When Munchkin Inc., a manufacturer and designer of infant products in Van Nuys, Calif., needed to prepare its second international-distribution agreement, its chief financial officer wanted neither to pay a lawyer to draw up a nearly identical contract nor to go it alone using the first contract as a template.

With lawyers costing $200 an hour, the do-it-yourself approach was tempting. Many managers resent paying lawyer fees for what seems to be a reinvention of the same old wheel, but doing it on one's own can lead to legal troubles that might cost more than hiring a lawyer in the first place.

Luckily for Munchkin, its law firm offered an appealing compromise: interactive software that can automatically draw up distribution agreements. The software prompts users through a series of questions about potential distribution agreements and uses responses to generate customized international-distribution contracts.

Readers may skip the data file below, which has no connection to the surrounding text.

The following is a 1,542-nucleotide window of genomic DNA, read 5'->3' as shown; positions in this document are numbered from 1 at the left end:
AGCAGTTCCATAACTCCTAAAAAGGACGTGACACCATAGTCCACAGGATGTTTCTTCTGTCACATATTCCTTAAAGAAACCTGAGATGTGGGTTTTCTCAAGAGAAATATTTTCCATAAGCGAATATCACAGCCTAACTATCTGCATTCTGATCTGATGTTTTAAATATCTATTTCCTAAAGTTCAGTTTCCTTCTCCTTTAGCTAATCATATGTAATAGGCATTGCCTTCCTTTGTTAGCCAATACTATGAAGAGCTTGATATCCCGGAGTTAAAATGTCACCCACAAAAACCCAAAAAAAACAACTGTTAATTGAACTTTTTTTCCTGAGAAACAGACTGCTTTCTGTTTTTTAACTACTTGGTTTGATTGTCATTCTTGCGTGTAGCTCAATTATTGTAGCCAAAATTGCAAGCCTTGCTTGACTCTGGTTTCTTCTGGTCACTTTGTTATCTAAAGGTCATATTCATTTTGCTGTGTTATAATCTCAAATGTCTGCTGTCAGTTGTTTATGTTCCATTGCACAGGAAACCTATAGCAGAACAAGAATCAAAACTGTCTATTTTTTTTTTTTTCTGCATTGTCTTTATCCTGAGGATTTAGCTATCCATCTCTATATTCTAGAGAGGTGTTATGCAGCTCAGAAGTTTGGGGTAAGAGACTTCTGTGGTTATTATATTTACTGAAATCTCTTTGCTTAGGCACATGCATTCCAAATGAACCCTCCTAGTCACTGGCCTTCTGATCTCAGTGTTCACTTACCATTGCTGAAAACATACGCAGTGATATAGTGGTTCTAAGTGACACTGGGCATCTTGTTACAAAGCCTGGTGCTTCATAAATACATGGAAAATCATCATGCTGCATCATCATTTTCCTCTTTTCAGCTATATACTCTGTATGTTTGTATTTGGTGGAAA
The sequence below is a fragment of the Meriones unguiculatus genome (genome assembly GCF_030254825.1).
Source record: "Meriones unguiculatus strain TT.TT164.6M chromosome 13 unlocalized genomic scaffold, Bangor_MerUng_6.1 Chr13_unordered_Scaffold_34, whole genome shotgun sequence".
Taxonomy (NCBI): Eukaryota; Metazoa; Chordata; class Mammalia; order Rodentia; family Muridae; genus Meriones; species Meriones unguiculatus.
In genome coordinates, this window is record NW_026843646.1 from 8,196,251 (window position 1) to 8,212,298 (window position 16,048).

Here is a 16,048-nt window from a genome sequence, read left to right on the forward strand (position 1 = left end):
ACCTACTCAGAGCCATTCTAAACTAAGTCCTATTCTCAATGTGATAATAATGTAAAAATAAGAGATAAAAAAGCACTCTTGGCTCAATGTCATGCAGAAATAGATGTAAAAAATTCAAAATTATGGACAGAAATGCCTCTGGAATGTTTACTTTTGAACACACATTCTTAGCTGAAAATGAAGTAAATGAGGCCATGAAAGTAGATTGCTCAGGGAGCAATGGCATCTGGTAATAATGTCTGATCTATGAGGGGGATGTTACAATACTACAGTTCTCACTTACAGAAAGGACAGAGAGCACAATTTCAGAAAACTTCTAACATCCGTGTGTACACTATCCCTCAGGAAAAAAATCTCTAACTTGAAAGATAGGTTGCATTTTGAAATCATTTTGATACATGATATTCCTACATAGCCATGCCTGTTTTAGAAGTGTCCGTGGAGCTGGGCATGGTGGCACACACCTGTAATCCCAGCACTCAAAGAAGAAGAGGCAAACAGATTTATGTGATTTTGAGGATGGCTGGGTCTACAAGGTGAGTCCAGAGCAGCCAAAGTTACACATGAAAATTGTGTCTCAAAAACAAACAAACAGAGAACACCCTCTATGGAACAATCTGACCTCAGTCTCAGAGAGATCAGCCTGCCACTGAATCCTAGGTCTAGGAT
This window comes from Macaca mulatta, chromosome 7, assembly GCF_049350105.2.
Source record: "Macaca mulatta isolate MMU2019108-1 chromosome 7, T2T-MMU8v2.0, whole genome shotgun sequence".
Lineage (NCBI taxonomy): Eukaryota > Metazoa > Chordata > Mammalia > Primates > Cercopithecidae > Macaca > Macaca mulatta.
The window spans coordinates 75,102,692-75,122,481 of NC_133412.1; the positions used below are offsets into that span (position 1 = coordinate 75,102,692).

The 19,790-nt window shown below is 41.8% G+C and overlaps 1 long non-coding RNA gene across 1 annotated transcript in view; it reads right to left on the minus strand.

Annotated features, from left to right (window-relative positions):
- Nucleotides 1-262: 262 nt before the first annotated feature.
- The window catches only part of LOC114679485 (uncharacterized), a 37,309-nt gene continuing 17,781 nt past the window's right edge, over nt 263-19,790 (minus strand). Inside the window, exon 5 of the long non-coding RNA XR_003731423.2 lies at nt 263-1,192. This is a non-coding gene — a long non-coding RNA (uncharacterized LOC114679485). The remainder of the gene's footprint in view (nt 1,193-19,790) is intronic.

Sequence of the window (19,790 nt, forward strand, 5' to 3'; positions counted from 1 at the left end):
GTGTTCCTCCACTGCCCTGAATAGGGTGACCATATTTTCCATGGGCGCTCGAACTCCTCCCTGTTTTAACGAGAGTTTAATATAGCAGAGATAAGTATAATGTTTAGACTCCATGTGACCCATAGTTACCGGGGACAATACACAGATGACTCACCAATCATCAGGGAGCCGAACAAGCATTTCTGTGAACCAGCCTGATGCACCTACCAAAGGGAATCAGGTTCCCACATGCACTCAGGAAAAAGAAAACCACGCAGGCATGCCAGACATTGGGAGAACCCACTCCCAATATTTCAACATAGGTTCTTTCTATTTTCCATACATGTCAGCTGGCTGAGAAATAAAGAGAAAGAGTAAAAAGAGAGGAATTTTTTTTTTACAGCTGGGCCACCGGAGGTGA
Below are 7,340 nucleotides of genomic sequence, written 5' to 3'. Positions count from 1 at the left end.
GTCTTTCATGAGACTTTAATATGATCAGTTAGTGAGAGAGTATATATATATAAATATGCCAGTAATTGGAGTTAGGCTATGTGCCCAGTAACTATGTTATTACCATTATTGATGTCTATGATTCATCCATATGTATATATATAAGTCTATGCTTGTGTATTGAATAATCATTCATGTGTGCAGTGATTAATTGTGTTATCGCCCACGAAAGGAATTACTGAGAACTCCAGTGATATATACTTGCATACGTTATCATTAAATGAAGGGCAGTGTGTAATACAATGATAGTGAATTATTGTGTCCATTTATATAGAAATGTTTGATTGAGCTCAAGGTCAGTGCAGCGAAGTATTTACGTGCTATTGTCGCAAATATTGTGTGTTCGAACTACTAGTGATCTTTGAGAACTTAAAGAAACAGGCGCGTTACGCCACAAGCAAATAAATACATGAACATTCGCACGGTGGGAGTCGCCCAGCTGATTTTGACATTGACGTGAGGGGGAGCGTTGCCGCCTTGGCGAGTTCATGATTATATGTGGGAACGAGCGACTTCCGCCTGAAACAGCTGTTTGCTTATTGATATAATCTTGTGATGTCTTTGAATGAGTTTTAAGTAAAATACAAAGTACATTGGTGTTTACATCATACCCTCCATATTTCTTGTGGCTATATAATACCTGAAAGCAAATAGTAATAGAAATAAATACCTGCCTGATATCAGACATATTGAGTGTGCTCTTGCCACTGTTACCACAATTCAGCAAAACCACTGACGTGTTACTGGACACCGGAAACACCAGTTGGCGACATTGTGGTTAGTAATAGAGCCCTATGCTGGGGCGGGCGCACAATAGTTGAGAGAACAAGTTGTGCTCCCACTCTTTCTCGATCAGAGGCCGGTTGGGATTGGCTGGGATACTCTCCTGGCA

The program saves the companies from making costly gaffes. Consider, for example, the question regarding the length of contracts. The program asks how long the agreement is to last. If the time period the user enters exceeds the target country's permissible limit, the software will flag the discrepancy. The application also cautions users about clauses that might put either partner at a disadvantage.

Munchkin had paid its lawyers between $3,000 and $5,000 to draw up a typical agreement. The software cost the company about $1,500.